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Sean Owens
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Credit Markets to Enjoy Liquidity Boost Under Dodd-Frank

Dodd-Frank's impact will extend to the cash credit markets and will serve as the catalyst for increasingly electronic and centralized trading.

Sean Owens, Woodbine Associates
Dodd-Frank will directly or indirectly affect nearly every segment of the capital markets. In the fixed income arena, over-the-counter derivative regulation, such as clearing and execution requirements, will have a profound impact on counterparty risk management and trading. Its impact will extend to the cash credit markets and will serve as the catalyst for increasingly electronic and centralized trading. This will be most apparent in the corporate bond market, where we should see tighter spreads, increased volume, and deeper liquidity.

Corporate trading will likely mirror that of credit default swaps and migrate to platforms that allow a more flexible execution protocol than exists in the current two-tiered market structure.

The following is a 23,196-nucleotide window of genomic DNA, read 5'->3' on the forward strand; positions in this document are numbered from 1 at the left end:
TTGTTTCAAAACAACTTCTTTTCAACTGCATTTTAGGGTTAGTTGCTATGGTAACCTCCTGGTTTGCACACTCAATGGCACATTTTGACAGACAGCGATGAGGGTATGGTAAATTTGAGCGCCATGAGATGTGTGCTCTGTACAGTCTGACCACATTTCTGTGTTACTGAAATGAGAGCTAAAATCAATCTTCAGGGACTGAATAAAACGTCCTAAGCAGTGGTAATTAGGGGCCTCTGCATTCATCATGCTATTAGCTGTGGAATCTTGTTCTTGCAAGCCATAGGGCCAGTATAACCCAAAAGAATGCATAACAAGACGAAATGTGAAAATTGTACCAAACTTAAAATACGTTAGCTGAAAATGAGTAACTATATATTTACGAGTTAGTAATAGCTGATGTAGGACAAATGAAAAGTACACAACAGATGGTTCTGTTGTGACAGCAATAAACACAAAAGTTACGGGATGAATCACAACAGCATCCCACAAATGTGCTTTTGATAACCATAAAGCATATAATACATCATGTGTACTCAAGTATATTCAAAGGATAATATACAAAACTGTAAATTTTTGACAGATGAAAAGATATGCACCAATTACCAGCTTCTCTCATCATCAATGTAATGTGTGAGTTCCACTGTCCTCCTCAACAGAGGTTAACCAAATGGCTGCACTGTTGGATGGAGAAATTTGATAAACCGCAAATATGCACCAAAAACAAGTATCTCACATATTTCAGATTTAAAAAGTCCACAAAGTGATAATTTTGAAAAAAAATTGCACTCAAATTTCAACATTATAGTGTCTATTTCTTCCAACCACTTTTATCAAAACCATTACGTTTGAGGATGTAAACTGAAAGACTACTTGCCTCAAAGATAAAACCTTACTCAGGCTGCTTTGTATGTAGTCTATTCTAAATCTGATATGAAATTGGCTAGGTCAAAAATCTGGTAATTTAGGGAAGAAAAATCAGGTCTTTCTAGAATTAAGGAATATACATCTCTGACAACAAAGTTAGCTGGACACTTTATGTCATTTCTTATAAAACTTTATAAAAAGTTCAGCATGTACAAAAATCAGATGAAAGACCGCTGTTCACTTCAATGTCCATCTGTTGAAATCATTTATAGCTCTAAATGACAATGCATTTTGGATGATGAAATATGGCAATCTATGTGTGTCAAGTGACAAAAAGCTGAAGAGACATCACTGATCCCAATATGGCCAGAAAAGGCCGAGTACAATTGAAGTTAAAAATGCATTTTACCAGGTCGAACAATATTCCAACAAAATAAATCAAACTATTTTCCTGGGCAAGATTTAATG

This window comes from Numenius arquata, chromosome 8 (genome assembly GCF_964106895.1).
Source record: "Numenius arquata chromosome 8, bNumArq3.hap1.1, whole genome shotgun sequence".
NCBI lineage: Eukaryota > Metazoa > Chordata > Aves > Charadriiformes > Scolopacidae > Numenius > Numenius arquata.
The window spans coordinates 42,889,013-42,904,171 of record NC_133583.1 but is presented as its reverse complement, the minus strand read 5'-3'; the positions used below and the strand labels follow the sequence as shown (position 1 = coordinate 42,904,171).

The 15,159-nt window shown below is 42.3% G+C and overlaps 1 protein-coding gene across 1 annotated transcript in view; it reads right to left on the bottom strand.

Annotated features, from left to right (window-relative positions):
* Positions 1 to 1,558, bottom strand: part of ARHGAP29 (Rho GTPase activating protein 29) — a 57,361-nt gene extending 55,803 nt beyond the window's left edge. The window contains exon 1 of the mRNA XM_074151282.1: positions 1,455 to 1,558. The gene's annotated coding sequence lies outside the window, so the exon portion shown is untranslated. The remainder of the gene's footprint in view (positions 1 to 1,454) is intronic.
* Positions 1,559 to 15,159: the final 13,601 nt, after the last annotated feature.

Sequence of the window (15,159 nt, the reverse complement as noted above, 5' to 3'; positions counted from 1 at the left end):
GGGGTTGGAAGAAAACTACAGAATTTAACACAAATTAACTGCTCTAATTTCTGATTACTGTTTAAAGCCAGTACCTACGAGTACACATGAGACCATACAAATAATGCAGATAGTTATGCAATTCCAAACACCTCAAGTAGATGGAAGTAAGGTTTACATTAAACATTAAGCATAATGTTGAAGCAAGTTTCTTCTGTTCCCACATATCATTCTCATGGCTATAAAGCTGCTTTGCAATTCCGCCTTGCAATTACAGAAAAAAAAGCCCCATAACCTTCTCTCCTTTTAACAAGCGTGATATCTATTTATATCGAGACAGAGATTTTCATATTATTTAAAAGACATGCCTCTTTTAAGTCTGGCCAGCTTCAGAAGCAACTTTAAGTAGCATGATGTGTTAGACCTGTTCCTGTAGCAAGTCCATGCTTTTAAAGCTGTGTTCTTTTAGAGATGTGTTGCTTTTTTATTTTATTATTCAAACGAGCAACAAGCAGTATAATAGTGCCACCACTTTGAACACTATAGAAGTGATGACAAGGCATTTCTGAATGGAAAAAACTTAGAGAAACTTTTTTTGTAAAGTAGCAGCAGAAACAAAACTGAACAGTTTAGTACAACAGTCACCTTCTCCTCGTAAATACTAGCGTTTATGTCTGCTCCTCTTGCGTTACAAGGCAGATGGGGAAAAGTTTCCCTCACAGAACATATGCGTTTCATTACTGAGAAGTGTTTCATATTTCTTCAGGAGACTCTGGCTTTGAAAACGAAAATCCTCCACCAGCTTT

The corporate bond market escaped Dodd-Frank without any meaningful change to the way business is done. Market structure and trading are essentially untouched and won't be directly affected by any significant regulatory burden from the law. While the cash credit markets escaped unscathed, the CDS market did not. CDS transactions will be centrally cleared to eliminate counterparty risk.

The vast majority will be traded on swap execution platforms which will provide centralized electronic execution. Trades will be publicly reported with a slight delay - at 15 seconds or 15 minutes per current proposals. These aspects of the market are pretty much a fait accompli and are accepted as part of the new landscape.

Other details are not so clear. Final requirements for which swaps will initially require clearing are still being worked out. Similarly, SEF execution requirements, access and block trading requirements are being evaluated. Rule clarification in these areas will have a significant affect on derivative execution and will play an important role in shaping overall OTC market structure. Despite the lack of certainty in some areas, the impact on the CDS and credit markets is becoming increasingly clear.

Increased transparency, multi-participant electronic execution, and central counterparty clearing for CDS transactions will have a significant impact that goes beyond the OTC markets and will provide the catalyst for a transformation in corporate bond execution. As the OTC market develops under its new structure, corporates will similarly evolve, and both will likely converge to trade on multi-participant SEF platforms that will concentrate liquidity.